May_12_slides [Compatibility Mode]

May_12_slides [Compatibility Mode] - May 12, 2009 Today,...

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May 12, 2009 • Today, we’re going to blitz through chapter 4, including: – Fallacies of Relevance – Fallacies of Defective Induction – Fallacies of Presumption – Fallacies of Ambiguity • Note that you are only responsible for some of the particular fallacies. I expect you to know what each of these four kinds of fallacies are, and also to know specific fallacies that we’ll talk about.
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What’s a Fallacy? • A well-reasoned argument or line of thought is supposed to get us from true things we know about the world to true things we didn’t before we sat down and thought about it. A fallacy is a typical pattern of error in human reasoning – a mistake that we, as human beings, are rone to making when we reason things through. They prone to making when we reason things through. are errors in our own thinking or in arguments presented to us that are not easy for us to spot. • By naming them and learning what they are, we can learn to recognize them, helping us to see bad reasoning in our own thought and in the arguments of others. • Some deductive fallacies are strong inductive arguments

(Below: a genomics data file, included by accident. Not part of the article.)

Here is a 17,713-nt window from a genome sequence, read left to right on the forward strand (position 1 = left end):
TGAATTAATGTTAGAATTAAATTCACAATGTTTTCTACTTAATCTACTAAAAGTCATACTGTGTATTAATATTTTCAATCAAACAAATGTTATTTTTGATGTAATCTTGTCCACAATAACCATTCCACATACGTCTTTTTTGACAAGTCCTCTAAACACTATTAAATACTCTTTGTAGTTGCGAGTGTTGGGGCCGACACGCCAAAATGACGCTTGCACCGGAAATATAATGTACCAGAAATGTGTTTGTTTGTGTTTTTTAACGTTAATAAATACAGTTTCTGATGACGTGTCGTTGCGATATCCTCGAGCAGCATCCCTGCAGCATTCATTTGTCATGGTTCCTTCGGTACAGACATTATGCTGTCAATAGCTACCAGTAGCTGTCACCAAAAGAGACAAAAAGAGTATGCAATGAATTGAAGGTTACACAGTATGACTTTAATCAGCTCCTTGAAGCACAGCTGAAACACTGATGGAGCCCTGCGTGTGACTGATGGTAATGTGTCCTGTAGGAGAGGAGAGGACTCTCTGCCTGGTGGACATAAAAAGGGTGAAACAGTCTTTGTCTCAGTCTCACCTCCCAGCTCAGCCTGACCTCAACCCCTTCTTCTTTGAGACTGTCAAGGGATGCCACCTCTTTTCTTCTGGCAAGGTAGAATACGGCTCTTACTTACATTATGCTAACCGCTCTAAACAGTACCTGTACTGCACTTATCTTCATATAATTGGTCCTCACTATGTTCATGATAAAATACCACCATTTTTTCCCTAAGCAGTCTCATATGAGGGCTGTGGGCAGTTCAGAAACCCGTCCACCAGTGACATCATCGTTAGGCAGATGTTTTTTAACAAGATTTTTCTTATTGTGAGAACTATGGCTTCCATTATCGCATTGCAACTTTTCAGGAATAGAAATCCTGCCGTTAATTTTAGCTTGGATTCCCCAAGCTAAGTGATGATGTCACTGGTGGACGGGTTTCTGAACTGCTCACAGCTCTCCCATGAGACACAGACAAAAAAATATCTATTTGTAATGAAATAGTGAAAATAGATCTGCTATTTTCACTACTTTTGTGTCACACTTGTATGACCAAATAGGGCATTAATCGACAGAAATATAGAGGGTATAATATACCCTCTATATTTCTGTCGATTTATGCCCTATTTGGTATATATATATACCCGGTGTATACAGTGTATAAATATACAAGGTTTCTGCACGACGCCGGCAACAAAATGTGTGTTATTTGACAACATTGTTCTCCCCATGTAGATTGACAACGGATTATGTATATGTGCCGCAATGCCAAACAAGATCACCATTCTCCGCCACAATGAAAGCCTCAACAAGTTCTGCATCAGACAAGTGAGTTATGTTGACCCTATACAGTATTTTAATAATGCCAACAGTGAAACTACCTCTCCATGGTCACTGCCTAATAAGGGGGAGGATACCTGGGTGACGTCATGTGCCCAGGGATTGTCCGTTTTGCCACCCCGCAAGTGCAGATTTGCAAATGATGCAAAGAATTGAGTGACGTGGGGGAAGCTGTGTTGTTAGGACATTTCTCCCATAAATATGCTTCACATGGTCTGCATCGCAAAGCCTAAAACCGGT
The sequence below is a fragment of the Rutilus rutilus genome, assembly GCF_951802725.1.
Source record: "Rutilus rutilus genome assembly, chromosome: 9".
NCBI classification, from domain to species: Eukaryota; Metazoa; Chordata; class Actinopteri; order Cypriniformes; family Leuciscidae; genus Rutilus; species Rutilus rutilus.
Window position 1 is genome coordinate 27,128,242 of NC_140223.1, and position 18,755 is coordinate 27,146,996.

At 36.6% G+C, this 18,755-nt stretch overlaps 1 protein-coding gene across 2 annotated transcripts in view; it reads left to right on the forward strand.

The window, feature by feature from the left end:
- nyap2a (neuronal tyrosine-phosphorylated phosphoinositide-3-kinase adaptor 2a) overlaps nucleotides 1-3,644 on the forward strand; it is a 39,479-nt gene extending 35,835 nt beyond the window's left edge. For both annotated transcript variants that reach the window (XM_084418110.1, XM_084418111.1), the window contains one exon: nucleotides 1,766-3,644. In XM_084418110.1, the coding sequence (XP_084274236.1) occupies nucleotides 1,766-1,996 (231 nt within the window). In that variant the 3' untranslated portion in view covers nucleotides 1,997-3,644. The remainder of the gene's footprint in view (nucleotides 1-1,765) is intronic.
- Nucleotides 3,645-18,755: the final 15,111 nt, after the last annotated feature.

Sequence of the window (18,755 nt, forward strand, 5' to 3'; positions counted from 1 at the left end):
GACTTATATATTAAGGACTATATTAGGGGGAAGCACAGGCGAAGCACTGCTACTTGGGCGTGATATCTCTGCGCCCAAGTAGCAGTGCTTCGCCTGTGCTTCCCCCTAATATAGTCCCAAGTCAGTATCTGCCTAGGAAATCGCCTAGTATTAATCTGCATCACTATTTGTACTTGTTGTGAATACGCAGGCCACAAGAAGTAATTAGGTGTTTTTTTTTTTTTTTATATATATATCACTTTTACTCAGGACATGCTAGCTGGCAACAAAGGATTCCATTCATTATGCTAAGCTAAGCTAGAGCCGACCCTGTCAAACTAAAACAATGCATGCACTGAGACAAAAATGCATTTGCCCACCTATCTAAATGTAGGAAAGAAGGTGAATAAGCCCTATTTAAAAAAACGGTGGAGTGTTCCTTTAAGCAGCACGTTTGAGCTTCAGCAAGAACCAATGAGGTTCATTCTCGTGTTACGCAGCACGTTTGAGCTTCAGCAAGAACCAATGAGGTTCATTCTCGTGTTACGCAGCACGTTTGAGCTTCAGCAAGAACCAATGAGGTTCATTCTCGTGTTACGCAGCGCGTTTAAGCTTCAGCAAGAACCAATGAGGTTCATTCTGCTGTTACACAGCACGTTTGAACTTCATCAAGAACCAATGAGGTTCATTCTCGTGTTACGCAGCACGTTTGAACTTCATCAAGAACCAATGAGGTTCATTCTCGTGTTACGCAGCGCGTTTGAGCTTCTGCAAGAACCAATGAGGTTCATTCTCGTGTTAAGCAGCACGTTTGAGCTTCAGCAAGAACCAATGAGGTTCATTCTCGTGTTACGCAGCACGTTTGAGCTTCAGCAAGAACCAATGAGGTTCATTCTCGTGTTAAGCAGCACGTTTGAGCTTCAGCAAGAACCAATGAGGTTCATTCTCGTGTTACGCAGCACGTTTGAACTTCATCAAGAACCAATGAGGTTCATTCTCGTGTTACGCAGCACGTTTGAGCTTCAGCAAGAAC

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4.3 Fallacies of Relevance • There are many different kinds of fallacies. Certain fallacies share a common nature. Fallacies of relevance (of which there are many kinds) all lack a connection between one or more premises and the conclusion of the argument committing the fallacy. The different fallacies re: are: • Appeal to Emotion (“ad populum”): When an argument, overtly or through subtle emotive language, relies on appeals to the feelings of the audience, it is committing an ad populum. A good argument works to establish the truth of the conclusion being argued for (as objectively as possible), and feelings can do nothing to establish the truth or falsity of the conclusion of the argument.
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Fallacies of Relevance (con’t) – An appeal to emotion also covers cases where what is being appealed to is a general sense of popularity or social desirability. That the prettier people, for example, use Trident brand toothpaste does little to establish it as a quality toothpaste. Advertisements are notoriously heavy with appeals to the emotion when a good argument would better establish their laims. claims. – Appeals to the emotions can be based on appeals to duty, to a sense of obligation to family, to a desire to belong or fit in, to be popular, successful, to seem wealthy, to be happy. Appeals to emotions can also play on fear, greed, and negative emotions • “Red Herring”: An argument in which a point is raised
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This note was uploaded on 01/08/2010 for the course ME 310 taught by Professor Lwonard during the Spring '09 term at University College Cayman Islands.

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May_12_slides [Compatibility Mode] - May 12, 2009 Today,...

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